House Republican Campaign Committee Tells FBI It Was Hacked
The US Capitol in Washington, DC. (Photo by Mark Wilson/Getty Images)

House Republican Campaign Committee Tells FBI It Was Hacked

"The NRCC can confirm that it was the victim of a cyber intrusion by an unknown entity,” Ian Prior, a spokesman for the group, said in an email Tuesday. “The cybersecurity of the committee’s data is paramount, and upon learning of the intrusion, the NRCC immediately launched an internal investigation and notified the FBI, which is now investigating the matter."

(Bloomberg) -- The House Republicans’ campaign arm said it was the victim of a hack that’s now the subject of an FBI investigation.

Four senior officials of the National Republican Congressional Committee were targeted in the cyberattack, according to a person familiar with the matter who wasn’t authorized to discuss it.

"The NRCC can confirm that it was the victim of a cyber intrusion by an unknown entity,” Ian Prior, a spokesman for the group, said in an email Tuesday. “The cybersecurity of the committee’s data is paramount, and upon learning of the intrusion, the NRCC immediately launched an internal investigation and notified the FBI, which is now investigating the matter."

He wouldn’t elaborate on which officials or systems were targeted or whether there is any indication of who was behind it. "To protect the integrity of that investigation, the NRCC will offer no further comment on the incident," Prior said, after the news was first reported by Politico.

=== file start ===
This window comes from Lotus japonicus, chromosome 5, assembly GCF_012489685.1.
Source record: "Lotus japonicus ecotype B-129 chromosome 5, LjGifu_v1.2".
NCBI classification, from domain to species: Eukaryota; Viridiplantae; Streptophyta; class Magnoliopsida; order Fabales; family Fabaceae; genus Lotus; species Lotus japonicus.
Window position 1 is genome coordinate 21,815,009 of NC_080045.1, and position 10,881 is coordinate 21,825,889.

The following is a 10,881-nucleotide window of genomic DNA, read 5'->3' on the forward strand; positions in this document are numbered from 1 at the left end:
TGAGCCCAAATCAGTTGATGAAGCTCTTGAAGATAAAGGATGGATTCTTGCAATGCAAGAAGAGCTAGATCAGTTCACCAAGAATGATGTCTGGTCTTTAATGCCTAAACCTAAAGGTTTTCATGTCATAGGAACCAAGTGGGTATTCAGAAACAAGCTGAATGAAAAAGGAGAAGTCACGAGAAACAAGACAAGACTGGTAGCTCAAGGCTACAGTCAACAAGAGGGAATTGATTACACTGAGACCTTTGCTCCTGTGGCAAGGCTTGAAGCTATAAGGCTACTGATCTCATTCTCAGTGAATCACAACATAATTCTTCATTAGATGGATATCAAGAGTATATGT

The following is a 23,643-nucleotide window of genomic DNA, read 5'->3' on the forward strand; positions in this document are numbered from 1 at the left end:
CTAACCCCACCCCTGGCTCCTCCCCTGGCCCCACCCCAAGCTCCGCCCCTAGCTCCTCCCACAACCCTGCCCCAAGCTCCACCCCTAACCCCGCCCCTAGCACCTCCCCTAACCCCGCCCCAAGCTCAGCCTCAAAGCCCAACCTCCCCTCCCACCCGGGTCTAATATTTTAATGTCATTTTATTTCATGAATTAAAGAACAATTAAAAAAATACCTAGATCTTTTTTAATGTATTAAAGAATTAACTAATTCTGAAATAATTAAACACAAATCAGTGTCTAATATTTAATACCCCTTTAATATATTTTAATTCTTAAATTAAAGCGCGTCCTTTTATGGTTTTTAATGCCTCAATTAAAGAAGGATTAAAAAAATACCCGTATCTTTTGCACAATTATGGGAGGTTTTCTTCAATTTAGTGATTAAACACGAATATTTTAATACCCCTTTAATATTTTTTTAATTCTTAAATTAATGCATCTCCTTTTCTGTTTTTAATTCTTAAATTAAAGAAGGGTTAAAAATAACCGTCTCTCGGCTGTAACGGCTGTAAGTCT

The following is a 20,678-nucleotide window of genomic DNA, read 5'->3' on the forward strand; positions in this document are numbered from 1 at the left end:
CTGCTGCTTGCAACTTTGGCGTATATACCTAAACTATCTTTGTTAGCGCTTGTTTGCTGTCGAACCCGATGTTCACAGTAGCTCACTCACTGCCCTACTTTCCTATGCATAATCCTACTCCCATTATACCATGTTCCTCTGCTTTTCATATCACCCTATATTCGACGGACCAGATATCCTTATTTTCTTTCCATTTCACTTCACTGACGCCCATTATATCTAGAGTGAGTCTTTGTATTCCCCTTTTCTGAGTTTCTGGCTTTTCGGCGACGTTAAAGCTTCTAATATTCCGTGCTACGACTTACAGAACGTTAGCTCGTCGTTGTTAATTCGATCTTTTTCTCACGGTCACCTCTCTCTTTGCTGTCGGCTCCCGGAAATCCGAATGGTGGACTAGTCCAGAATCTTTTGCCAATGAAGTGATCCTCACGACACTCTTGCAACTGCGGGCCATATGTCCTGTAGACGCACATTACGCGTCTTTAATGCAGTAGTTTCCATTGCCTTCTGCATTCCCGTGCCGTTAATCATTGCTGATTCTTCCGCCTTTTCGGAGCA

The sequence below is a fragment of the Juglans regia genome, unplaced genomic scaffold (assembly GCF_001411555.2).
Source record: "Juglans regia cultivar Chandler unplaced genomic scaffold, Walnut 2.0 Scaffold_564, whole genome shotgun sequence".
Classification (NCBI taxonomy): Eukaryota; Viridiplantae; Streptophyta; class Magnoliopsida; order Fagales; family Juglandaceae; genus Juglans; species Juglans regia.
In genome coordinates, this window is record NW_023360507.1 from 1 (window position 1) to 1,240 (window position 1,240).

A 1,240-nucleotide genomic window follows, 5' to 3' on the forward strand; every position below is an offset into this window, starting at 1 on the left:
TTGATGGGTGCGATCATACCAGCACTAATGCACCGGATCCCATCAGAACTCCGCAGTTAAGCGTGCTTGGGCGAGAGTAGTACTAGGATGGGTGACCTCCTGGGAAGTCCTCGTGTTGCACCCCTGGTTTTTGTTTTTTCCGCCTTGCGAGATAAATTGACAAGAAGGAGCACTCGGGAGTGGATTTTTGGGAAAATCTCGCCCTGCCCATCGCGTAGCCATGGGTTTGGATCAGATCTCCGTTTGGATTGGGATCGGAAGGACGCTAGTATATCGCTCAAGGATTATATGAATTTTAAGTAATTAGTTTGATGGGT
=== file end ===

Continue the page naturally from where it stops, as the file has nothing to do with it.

The Federal Bureau of Investigation declined to comment.

The Politico report, citing unnamed party officials, said that the intrusion was first detected in April.

Though the culprit and the motive in the NRCC cyberattack haven’t been identified, the hacking and subsequent release of Democratic National Committee emails during the 2016 presidential campaign were part of an election interference effort by Russian agents.

Big Targets

Large organizations are routinely targeted by criminals and nation-states for reasons other than political influence, said John Hultquist, the director of intelligence analysis at cybersecurity firm FireEye, which was not involved in investigating the breach, in a statement.

Criminals with "little regard for the fallout" have breached "politically sensitive systems" worldwide while nation-states regularly target political organizations to gather intelligence because "policy often begins at the party level," he said. "Many of the hackers who gather this intelligence quietly maintain their presence without carrying out a follow-on leak operation."

Virginia Senator Mark Warner, the ranking Democrat on the Intelligence Committee, said in a tweet that the NRCC hack demonstrates that such attacks are “not a Republican or Democratic problem.”

“Politicians who’ve insisted on viewing this threat through a narrow partisan lens over the past two years have put us at a massive disadvantage. It’s time to wake up,” Warner said.

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